The chilly Seattle fall is becoming pretty hot for the Hoyas.

While Jeff Green was busy playing Robin to Kevin Durant’s Batman for the Seattle SuperSonics, freshman sailor Charlie Buckingham established himself as one of the nation’s best young laser sailors at the Seattle Marina.

“Charlie kind of threw a couple of points away on freshman mistakes,” Head Coach Mike Callahan said. “By the end of the regatta he was more comfortable. He probably could have finished as high as fourth if he hadn’t made some mistakes.”

Buckingham placed sixth in the ICSA singlehanded national championship and was the highest-placing freshman finisher. Yale junior Thomas Barrows won the event that was compressed to two days after light winds cancelled Friday races.

For his first national regatta, Buckingham had lots of help on the sideline. In addition to Callahan, Olympic qualifier Andrew Campbell (SFS ’06) was also coaching from shore. Campbell won the singlehanded championship three times while at Georgetown

“I was nervous,” Buckingham said. “But the second day, Andrew and Mike really helped me. Andrew gave me speed tips. He showed me how to get the boat to go faster on the water.”

Buckingham could have been in the running for a top finish but was slowed by several near-last finishes that forced him to play catch up for most of the regatta, according to Callahan.

Buckingham started inauspiciously with a 14th-place finish and did not finish in the top five until his sixth race. After race six, Buckingham righted his ship before two back-to-back bad finishes wrecked his chances for a top finish.

In race nine, Buckingham lagged to 10th place and upped his score to 58, knocking him out of contention for any of the top three spots. Things got worse in the next race when Buckingham was disqualified for hitting a mark on the finish line and failing to properly complete a penalty turn, picking up 19 heavy points, dragging his total to 77 and icing any chance he had of seeing the top five.

The finish line is defined by an anchored boat and a marker. Finishing closer to the marker was favorable because it was upwind, according to Buckingham. Buckingham and another competitor were fighting for position, and he hit the mark. According to the race committee, Buckingham completed his penalty turn after the finish line, disqualifying him from the race.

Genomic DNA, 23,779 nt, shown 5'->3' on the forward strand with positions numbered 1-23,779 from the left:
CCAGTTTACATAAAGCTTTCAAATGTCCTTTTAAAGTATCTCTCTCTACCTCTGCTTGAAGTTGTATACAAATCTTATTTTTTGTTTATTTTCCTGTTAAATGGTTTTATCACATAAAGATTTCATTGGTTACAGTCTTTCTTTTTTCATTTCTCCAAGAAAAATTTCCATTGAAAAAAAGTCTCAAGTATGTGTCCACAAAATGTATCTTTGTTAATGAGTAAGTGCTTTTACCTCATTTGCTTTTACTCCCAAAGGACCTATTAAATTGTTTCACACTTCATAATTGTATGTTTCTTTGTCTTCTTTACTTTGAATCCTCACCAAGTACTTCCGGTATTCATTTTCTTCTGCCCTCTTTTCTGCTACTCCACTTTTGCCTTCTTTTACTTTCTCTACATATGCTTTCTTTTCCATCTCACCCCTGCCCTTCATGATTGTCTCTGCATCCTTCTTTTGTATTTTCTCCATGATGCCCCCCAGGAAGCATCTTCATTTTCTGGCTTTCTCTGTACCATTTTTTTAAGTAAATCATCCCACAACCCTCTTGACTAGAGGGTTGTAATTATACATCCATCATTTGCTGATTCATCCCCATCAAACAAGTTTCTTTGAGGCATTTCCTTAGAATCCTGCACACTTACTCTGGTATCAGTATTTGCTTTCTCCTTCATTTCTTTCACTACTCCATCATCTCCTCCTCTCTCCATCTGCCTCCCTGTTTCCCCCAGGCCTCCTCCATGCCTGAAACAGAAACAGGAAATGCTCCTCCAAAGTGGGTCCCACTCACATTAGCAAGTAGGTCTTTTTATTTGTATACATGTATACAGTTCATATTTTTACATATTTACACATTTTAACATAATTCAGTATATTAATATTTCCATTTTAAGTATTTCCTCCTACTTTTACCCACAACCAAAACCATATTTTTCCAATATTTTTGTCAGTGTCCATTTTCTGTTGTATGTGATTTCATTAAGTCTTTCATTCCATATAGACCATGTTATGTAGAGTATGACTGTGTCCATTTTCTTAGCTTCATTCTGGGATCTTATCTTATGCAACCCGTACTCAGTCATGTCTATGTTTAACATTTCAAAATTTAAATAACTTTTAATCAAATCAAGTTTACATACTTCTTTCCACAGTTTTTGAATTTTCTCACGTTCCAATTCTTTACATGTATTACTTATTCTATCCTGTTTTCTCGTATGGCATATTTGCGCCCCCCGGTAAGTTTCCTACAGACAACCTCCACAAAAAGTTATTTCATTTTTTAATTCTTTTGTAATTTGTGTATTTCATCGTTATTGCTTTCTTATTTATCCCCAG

“It was just a mental mistake,” Callahan said. “It was typical Seattle weather, cold, and he just made a mistake.”

“To start the regatta I had some bad starts, and that led to bad finishes,” Buckingham said.

Buckingham recovered on Sunday, however, never finishing worse than fifth.

“It was a definitely a great learning experience, my first national regatta,” he said. “I knew it would be tough to qualify [for nationals], and I think this was a good start for my freshman year.”

The women’s team spent the weekend on the East Coast, at the MAISA women’s championships hosted by Hobart College.

Seniors Blaire Herron and Leigh Falwell* won the A division over several highly ranked teams. The two won by 11 points, never finishing worse than third, and winning five of the 11 races.

The duo took down the nation’s top team, St. Mary’s, and last year’s women’s college sailor of the year, junior Adrienne Patterson.

“The win was really great for [Herron and Falwell*],” Callahan said. “They’ve kind of been towards the middle of the pack all season but never won.”

Several times this season, the two led regattas but faded down the stretch, faltering when the weather changed or making mental errors as their competitors stayed focused down the stretch.

The B boat of junior Emily Babbitt and senior Jamie Loeks* finished third in their division over the St. Mary’s boat of sophomores Sarah Watters and Kelly Wilbur by six points.

The top finish guarantees Georgetown invitations to the top regattas next year and qualifies the team for the Atlantic Coast championships next weekend in New Haven, Conn., hosted by Yale University.

The coed team will split time next weekend between the North/South Intersectional in Irvine, Calif., and the Atlantic Coast championships in St. Petersburg, Fla.

*The article “Freshmen Finish Sixth in Seattle, Women Take Maisa” (THE HOYA, Nov. 6, 2007, A1) contained several inaccuracies. Senior Leigh Falwell, not Emily Siguler, teamed with senior Blaire Herron to win the A division at the MAISA women’s fall championship. Head Coach Mike Callahan (SFS ’97), in his quotation about the A flight competition, referred to Herron and Falwell, not Herron and Siguler. Additionally, the B boat, which finished third not second, consisted of junior Emily Babbitt and senior Jamie Loeks, not sophomores Christina Burke and Caila Johnson. The revised text of the article can be read online at www.thehoya.com.

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